In addition to this evidence, which made a case for the jury, plaintiff also called to the stand one Bolson, an employee of W. J. Sloane & Co., engaged in the business of cleaning, altering, installing, and repairing carpets for more than twenty years. Bolson testified as an expert as to the condition of the carpet on March 31, 1944, and stated that in his opinion it must have taken at least six months for the carpet to have become thus defective. This testimony was connected with conditions at the time of the accident by Sprague, who also visited the theatre with Bolson and testified that the carpet had changed little since the date of his first visit, the only difference being that there was "evidence of a little more wear." Oklahoma Natural Gas Co. v. Ross, 10 Cir., 131 F.2d 238, 240. Defendant contends that Bolson did not qualify as an expert, and that even if he did, his testimony as to the duration of the defect was mere opinion not based on supporting facts. This objection was not made at the trial. Moreover, the qualification of an expert witness rests in general in the discretion of the trial court. Spring Co. v. Edgar, 99 U.S. 645, 657, 658, 25 L. Ed. 487. Bolson's opinion seems reasonably based on normal circumstances of carpet usage, taking into consideration the particular place where the rug was located and the fact that it was in a theatre. In any event, his evidence was not important in the light of the rest of the case certainly not enough to affect the result, even had it appeared objectionable.

Defendant further objects to the admission of the hospital record showing treatment of plaintiff after the accident. The objection it now stresses, that the record *680 shows defendant to have been insured, was certainly not brought home to the judge, as required by Federal Rules of Civil Procedure, rule 46, 28 U.S.C.A. following section 723c, by the simple objection of "hearsay."[2] The judge obviously thought this objection was directed to the following paragraph of the record: "How did accident occur: `While leaving ladies' room in balcony, pt. states she caught heel in carpet causing her to fall injurying 1. leg.'" This statement contains nothing that was not shown by a great deal of other evidence; it therefore was unlikely to have affected the jury one way or another. Moreover, the record was made in the regular course of business by persons unconnected with the litigation and is clearly admissible under the applicable federal statute, 28 U.S.C.A. ยง 695. Buckminster's Estate v. Commissioner of Internal Revenue, 2 Cir., 147 F.2d 331, 334; Waters v. Kings County Trust Co., 2 Cir., 144 F.2d 680, certiorari denied 65 S. Ct. 121; Ulm v. Moore-McCormack Lines, 2 Cir., 115 F.2d 492, rehearing denied 2 Cir., 117 F.2d 222, certiorari denied 313 U.S. 567, 61 S. Ct. 941, 85 L. Ed. 1525.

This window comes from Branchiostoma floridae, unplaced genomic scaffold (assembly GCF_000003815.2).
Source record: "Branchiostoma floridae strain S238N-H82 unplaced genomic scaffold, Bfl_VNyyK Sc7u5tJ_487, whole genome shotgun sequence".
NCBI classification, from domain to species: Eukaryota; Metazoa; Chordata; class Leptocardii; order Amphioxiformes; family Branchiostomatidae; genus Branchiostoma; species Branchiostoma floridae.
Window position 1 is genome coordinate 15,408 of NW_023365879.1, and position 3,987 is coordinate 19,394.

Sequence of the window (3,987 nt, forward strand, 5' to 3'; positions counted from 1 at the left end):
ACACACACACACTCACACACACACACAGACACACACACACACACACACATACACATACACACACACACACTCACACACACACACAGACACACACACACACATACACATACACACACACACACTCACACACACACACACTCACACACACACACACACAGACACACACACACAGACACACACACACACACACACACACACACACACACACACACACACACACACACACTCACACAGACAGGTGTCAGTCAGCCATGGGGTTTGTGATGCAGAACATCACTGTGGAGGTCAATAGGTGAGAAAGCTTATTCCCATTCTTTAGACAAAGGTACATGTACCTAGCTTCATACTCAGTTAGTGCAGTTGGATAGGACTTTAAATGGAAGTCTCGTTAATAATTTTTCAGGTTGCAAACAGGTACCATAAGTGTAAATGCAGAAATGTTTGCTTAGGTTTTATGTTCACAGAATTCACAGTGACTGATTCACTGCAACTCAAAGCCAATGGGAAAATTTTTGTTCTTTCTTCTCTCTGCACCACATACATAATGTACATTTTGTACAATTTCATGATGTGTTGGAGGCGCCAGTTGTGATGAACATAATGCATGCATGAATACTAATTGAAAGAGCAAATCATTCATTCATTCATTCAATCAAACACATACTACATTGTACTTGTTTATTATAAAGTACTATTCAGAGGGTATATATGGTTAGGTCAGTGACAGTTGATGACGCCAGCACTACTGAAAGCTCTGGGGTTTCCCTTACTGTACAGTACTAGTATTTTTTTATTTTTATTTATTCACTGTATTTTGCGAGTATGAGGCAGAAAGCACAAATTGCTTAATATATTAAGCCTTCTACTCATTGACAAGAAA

Defendant finally contends that the entire charge was erroneous. The charge was very brief, and the only criticism can be to its adequacy. But the case was simple, with issues of an elemental kind; and in view of the all too general tendency to verbosity in instructions which must leave the jury weary, if not confused, it is refreshing to find the themes here not unduly embroidered. The only matter which might give concern is the colloquy which occurred at the close of the formal charge when defendant asked for a charge that plaintiff must prove the defendant "had prior knowledge of the alleged defective condition" and the court, upon suggestion of plaintiff's counsel that knowledge could be either "actual or constructive," said: "True. Very well. I will make that charge with the modification that that knowledge must be either actual or constructive." This was not completely enlightening, but defendant appeared satisfied and passed to another point. Had defendant asked for a further definition of that ancient legal solecism "constructive," and the court refused an explanation, the case would have been doubtful. But in the light of the facts as to the duration of the defective condition, we do not think the possibility of confusion great, or that reversal should be had without a definite instruction requested and refused. F. R. 51.



[1] True, they both asserted that the carpet was never defective; and defendant therefore contends their testimony does not go to show an unchanged condition of a defective carpet. But clearly it is the province of the jury to accept or reject portions of, as well as the entire, testimony of witnesses.

[2] As plaintiff contends, defendant appears to have misinterpreted the record on this point anyhow. For the typed answers of "Yes" and "18 Precinct," apparently opposite the questions, "Is owner insured" and "Name of carrier," appear intended rather for the next questions, "Accident reported to Police" and "Officer No. Precinct," as is demonstrated by the entry elsewhere on the same page of the written word "Self" after the printed words "Insurance carrier."